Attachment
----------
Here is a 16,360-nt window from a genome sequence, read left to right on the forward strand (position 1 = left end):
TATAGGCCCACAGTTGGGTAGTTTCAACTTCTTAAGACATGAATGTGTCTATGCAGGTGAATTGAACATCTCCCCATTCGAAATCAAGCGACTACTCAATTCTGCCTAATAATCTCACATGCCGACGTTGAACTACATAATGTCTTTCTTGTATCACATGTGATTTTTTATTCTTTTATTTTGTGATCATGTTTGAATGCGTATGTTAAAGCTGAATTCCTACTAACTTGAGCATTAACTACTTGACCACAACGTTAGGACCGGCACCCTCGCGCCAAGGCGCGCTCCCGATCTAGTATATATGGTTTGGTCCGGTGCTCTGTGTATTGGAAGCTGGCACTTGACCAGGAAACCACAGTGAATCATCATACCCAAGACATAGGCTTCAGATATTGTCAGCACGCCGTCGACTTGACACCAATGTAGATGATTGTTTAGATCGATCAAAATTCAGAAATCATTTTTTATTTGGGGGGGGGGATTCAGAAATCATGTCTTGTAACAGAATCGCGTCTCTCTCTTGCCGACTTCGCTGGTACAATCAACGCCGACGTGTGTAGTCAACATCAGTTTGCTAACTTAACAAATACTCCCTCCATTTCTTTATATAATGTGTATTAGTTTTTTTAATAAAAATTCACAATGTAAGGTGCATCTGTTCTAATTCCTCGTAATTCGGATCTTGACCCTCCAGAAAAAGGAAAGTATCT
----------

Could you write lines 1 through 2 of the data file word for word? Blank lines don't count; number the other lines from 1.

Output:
Here is a 16,360-nt window from a genome sequence, read left to right on the forward strand (position 1 = left end):
TATAGGCCCACAGTTGGGTAGTTTCAACTTCTTAAGACATGAATGTGTCTATGCAGGTGAATTGAACATCTCCCCATTCGAAATCAAGCGACTACTCAATTCTGCCTAATAATCTCACATGCCGACGTTGAACTACATAATGTCTTTCTTGTATCACATGTGATTTTTTATTCTTTTATTTTGTGATCATGTTTGAATGCGTATGTTAAAGCTGAATTCCTACTAACTTGAGCATTAACTACTTGACCACAACGTTAGGACCGGCACCCTCGCGCCAAGGCGCGCTCCCGATCTAGTATATATGGTTTGGTCCGGTGCTCTGTGTATTGGAAGCTGGCACTTGACCAGGAAACCACAGTGAATCATCATACCCAAGACATAGGCTTCAGATATTGTCAGCACGCCGTCGACTTGACACCAATGTAGATGATTGTTTAGATCGATCAAAATTCAGAAATCATTTTTTATTTGGGGGGGGGGATTCAGAAATCATGTCTTGTAACAGAATCGCGTCTCTCTCTTGCCGACTTCGCTGGTACAATCAACGCCGACGTGTGTAGTCAACATCAGTTTGCTAACTTAACAAATACTCCCTCCATTTCTTTATATAATGTGTATTAGTTTTTTTAATAAAAATTCACAATGTAAGGTGCATCTGTTCTAATTCCTCGTAATTCGGATCTTGACCCTCCAGAAAAAGGAAAGTATCT